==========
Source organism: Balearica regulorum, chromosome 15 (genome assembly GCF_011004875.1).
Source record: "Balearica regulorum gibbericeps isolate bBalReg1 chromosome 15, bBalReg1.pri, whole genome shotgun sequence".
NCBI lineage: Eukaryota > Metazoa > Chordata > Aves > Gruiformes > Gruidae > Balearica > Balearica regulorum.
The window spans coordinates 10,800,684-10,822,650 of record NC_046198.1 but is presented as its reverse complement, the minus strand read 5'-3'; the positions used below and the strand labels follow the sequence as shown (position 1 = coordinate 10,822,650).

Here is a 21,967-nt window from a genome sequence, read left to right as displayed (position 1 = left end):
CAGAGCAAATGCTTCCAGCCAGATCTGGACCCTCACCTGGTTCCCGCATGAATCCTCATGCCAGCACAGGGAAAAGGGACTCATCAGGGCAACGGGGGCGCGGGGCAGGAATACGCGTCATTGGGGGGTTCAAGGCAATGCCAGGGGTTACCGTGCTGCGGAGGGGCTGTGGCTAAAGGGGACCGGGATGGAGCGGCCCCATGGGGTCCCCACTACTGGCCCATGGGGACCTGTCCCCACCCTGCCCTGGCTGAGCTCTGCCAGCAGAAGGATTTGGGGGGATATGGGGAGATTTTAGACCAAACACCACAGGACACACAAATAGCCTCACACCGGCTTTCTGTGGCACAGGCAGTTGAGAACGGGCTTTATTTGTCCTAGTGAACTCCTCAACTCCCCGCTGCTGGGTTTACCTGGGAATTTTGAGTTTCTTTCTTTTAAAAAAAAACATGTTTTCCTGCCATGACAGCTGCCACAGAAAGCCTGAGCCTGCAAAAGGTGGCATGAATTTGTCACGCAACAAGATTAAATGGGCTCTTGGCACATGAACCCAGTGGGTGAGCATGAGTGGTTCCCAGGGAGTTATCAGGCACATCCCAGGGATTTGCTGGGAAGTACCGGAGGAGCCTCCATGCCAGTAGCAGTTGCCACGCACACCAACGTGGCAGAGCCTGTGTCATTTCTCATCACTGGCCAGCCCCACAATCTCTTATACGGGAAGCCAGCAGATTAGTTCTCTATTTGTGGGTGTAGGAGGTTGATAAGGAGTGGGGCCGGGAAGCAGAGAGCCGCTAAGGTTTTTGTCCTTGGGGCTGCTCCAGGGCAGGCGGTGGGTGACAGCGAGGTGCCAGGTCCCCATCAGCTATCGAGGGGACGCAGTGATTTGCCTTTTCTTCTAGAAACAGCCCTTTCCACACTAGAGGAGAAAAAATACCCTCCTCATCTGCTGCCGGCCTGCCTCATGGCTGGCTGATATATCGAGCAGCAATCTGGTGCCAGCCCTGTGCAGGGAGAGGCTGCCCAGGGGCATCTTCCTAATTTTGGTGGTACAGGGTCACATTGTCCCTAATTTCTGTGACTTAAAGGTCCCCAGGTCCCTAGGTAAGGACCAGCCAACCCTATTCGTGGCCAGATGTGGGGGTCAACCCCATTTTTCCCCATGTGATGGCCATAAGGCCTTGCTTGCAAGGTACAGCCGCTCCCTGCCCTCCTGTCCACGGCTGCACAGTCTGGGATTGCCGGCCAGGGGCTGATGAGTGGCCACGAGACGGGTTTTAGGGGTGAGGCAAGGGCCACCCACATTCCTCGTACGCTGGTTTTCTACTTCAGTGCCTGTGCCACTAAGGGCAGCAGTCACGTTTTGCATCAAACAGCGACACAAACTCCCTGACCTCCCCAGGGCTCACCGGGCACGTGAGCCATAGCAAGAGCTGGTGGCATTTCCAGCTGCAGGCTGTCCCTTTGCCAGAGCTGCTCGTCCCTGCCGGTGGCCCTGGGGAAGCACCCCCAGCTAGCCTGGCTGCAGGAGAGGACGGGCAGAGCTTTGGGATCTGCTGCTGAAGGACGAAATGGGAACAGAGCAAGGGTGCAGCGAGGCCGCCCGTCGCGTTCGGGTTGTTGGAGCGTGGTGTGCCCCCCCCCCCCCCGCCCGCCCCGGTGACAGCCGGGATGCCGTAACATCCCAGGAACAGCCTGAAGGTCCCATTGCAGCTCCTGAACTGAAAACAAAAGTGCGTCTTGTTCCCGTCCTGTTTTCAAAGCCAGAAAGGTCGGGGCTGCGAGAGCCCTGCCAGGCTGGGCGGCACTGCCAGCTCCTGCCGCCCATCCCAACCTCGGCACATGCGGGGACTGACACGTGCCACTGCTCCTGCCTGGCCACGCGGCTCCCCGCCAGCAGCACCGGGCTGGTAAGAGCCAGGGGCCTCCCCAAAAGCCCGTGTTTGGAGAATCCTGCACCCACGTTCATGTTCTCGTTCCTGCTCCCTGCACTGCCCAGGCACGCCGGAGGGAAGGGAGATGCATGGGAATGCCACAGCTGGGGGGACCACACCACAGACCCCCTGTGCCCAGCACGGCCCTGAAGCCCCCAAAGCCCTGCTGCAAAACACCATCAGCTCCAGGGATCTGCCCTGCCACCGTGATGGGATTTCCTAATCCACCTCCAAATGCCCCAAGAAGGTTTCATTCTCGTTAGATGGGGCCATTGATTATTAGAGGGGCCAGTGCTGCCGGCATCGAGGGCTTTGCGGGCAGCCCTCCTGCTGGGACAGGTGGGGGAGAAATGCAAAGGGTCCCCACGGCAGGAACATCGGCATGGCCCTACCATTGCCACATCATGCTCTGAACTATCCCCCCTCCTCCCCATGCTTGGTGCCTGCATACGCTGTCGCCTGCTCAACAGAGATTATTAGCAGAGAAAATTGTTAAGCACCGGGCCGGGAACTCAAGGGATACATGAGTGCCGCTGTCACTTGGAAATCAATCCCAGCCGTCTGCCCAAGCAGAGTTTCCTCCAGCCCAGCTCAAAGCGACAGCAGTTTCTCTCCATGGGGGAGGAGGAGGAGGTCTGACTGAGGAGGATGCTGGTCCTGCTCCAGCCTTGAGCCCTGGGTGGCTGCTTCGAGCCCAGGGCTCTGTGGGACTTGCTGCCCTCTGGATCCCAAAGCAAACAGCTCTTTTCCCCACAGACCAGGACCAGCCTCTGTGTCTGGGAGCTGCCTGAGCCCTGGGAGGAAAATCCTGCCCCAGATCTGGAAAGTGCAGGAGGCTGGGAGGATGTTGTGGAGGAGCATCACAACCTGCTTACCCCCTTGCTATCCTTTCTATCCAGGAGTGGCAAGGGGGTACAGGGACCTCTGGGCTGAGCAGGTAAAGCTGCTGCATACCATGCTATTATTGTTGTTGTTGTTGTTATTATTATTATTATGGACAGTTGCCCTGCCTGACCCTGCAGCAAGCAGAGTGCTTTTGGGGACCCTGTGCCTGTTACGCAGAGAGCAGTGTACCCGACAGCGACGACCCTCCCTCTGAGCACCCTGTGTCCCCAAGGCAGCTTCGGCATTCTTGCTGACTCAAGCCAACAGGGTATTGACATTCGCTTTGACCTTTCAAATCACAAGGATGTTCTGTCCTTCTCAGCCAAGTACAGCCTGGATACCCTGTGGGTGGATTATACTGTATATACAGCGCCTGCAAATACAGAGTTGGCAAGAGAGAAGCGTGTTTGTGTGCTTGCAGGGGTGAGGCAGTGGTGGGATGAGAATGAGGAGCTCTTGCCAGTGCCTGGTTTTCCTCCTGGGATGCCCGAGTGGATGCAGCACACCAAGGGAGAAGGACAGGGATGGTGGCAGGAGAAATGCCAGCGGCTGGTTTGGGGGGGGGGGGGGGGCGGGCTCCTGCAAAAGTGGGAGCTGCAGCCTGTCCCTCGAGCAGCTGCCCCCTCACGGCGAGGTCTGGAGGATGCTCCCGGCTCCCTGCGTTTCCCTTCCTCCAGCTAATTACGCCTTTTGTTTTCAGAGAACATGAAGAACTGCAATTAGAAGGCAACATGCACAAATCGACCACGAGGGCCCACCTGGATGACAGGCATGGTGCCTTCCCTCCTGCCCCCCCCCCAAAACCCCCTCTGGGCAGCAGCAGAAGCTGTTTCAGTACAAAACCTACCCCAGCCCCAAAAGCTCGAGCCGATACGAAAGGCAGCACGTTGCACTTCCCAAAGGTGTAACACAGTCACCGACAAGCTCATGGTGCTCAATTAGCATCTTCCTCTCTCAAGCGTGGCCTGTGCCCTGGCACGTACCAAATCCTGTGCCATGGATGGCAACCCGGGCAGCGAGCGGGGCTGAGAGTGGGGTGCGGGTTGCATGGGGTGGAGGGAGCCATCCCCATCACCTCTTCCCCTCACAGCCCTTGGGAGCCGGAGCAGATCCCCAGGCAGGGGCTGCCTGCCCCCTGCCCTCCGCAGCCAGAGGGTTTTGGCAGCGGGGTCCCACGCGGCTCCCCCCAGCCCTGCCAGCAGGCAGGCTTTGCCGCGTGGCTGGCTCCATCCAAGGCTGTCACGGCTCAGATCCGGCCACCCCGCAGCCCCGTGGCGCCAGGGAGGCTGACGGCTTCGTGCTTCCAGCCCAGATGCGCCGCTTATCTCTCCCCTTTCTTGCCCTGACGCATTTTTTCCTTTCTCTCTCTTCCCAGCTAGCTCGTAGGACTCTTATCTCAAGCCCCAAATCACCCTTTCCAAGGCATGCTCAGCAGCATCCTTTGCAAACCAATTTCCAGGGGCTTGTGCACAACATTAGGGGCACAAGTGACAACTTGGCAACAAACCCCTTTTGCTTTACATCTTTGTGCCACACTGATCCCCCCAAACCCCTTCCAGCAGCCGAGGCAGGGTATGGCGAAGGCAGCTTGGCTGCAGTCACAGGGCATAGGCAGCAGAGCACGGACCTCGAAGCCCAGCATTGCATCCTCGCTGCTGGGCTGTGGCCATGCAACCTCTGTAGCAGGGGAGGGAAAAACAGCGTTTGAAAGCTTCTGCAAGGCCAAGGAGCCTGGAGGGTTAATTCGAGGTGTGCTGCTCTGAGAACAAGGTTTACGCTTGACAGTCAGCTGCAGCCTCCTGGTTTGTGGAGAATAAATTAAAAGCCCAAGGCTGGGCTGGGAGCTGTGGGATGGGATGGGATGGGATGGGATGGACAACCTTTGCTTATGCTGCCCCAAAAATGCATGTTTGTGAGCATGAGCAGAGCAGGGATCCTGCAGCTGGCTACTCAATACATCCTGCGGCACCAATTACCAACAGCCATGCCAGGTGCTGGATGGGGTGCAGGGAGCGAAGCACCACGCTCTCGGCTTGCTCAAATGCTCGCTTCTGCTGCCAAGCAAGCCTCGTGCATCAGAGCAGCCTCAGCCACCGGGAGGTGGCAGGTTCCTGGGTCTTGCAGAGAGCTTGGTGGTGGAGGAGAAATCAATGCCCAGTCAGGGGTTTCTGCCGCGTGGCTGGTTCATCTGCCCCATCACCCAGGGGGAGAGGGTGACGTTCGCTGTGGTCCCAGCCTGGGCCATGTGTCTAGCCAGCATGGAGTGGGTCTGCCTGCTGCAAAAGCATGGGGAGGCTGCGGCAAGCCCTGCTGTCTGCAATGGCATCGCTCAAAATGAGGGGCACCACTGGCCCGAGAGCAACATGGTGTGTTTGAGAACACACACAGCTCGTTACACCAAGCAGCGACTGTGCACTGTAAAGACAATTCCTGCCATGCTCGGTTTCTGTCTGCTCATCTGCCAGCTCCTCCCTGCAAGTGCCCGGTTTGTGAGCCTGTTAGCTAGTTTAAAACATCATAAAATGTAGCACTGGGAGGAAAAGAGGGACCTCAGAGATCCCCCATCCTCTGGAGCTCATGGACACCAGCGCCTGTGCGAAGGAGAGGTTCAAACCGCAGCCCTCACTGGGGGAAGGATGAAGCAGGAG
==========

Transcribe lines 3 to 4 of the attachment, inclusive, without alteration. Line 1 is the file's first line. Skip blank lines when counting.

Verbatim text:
NCBI lineage: Eukaryota > Metazoa > Chordata > Aves > Gruiformes > Gruidae > Balearica > Balearica regulorum.
The window spans coordinates 10,800,684-10,822,650 of record NC_046198.1 but is presented as its reverse complement, the minus strand read 5'-3'; the positions used below and the strand labels follow the sequence as shown (position 1 = coordinate 10,822,650).